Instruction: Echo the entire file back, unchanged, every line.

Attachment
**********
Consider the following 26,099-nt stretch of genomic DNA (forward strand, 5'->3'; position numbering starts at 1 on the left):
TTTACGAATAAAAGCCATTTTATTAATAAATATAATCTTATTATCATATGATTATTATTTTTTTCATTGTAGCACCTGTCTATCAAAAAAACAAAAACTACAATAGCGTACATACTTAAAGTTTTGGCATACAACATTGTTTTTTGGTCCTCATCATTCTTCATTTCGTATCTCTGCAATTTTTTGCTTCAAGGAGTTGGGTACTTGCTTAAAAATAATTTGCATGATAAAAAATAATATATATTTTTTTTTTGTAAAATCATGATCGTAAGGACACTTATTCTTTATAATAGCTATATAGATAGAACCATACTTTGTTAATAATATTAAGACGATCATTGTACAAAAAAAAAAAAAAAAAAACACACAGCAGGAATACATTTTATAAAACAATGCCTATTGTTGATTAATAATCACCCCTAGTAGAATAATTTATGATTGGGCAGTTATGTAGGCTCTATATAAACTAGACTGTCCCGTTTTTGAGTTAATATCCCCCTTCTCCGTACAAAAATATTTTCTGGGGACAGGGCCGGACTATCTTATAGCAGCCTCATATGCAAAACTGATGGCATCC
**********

Consider the following 26,099-nt stretch of genomic DNA (forward strand, 5'->3'; position numbering starts at 1 on the left):
TTTACGAATAAAAGCCATTTTATTAATAAATATAATCTTATTATCATATGATTATTATTTTTTTCATTGTAGCACCTGTCTATCAAAAAAACAAAAACTACAATAGCGTACATACTTAAAGTTTTGGCATACAACATTGTTTTTTGGTCCTCATCATTCTTCATTTCGTATCTCTGCAATTTTTTGCTTCAAGGAGTTGGGTACTTGCTTAAAAATAATTTGCATGATAAAAAATAATATATATTTTTTTTTTGTAAAATCATGATCGTAAGGACACTTATTCTTTATAATAGCTATATAGATAGAACCATACTTTGTTAATAATATTAAGACGATCATTGTACAAAAAAAAAAAAAAAAAAACACACAGCAGGAATACATTTTATAAAACAATGCCTATTGTTGATTAATAATCACCCCTAGTAGAATAATTTATGATTGGGCAGTTATGTAGGCTCTATATAAACTAGACTGTCCCGTTTTTGAGTTAATATCCCCCTTCTCCGTACAAAAATATTTTCTGGGGACAGGGCCGGACTATCTTATAGCAGCCTCATATGCAAAACTGATGGCATCC